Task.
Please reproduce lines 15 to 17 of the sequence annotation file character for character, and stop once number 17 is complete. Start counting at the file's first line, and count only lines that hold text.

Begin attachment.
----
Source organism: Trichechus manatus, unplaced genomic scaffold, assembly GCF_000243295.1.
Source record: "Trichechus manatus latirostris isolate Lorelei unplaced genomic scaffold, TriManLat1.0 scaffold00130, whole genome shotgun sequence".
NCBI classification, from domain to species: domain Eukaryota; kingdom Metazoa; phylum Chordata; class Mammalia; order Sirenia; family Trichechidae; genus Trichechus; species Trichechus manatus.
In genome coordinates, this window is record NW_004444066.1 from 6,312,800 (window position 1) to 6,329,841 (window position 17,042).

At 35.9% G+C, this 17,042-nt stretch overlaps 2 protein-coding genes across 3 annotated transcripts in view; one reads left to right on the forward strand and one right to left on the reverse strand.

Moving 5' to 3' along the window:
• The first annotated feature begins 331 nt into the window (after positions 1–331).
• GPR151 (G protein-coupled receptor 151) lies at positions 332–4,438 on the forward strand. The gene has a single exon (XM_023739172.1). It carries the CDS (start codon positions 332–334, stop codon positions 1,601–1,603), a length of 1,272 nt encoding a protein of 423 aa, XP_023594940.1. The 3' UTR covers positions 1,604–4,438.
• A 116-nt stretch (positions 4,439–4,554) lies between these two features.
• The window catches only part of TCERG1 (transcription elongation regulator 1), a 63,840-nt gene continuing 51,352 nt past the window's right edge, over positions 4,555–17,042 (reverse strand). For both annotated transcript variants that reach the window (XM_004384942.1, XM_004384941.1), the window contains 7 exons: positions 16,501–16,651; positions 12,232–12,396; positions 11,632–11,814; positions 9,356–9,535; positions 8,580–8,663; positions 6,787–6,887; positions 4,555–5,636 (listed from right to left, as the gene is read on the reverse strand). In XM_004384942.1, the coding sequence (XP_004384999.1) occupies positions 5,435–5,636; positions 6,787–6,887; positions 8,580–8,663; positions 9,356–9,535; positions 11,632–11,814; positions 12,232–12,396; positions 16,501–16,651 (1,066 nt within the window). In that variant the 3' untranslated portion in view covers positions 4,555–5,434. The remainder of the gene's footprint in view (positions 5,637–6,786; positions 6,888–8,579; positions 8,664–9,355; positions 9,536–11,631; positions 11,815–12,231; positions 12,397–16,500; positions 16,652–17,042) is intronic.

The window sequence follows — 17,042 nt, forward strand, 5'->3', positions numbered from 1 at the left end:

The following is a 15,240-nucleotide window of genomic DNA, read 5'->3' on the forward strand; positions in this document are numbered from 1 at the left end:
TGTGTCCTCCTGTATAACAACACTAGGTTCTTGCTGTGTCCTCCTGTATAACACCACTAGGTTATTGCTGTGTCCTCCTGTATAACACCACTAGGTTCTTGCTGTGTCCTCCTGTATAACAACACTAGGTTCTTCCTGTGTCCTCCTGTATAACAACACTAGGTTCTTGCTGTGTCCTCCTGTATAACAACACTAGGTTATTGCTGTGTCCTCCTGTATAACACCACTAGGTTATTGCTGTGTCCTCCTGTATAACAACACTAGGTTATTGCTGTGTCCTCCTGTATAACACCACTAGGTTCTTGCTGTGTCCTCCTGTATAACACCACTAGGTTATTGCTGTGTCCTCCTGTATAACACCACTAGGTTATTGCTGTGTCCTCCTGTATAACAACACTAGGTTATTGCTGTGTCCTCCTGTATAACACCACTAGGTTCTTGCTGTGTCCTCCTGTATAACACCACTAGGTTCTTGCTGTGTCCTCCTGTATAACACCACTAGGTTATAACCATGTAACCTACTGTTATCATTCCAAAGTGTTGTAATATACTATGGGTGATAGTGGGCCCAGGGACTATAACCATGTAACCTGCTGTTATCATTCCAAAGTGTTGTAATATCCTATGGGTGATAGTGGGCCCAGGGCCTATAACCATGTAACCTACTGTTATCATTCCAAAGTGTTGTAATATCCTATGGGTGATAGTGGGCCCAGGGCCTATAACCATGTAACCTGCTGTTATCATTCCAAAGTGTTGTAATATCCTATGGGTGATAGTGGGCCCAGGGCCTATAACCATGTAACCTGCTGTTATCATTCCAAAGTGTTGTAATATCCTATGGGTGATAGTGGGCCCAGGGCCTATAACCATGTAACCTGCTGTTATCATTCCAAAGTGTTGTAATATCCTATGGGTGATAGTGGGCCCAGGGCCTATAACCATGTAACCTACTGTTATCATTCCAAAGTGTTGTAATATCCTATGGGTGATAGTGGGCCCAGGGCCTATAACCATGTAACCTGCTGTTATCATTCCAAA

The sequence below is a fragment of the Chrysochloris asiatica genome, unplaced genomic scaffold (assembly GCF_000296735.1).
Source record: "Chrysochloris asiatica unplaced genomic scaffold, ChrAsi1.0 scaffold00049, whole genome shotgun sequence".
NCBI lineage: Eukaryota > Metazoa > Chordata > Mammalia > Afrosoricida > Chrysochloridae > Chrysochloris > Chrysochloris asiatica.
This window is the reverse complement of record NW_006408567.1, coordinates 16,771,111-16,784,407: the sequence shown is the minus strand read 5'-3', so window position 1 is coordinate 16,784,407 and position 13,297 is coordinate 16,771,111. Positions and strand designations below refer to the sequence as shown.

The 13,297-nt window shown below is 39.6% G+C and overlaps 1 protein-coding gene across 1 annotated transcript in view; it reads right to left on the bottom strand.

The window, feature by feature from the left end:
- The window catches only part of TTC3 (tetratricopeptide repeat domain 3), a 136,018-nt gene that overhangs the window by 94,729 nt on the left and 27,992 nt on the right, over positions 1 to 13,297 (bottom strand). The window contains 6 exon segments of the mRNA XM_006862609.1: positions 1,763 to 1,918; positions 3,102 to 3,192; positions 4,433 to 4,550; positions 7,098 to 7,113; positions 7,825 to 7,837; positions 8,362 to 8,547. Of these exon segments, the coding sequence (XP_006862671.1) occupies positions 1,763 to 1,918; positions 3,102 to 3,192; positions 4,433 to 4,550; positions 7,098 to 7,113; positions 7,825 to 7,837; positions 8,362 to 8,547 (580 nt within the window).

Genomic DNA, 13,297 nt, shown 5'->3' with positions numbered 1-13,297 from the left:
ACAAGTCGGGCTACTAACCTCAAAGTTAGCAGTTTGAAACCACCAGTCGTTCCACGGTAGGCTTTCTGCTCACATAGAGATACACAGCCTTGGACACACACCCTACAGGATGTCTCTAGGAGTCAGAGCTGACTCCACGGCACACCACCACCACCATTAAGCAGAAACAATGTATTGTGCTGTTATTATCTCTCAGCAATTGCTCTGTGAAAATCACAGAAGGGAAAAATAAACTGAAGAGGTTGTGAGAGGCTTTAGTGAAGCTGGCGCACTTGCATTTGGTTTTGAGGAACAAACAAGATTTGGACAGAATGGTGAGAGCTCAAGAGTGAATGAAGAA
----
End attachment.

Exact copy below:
Source record: "Chrysochloris asiatica unplaced genomic scaffold, ChrAsi1.0 scaffold00049, whole genome shotgun sequence".
NCBI lineage: Eukaryota > Metazoa > Chordata > Mammalia > Afrosoricida > Chrysochloridae > Chrysochloris > Chrysochloris asiatica.
This window is the reverse complement of record NW_006408567.1, coordinates 16,771,111-16,784,407: the sequence shown is the minus strand read 5'-3', so window position 1 is coordinate 16,784,407 and position 13,297 is coordinate 16,771,111. Positions and strand designations below refer to the sequence as shown.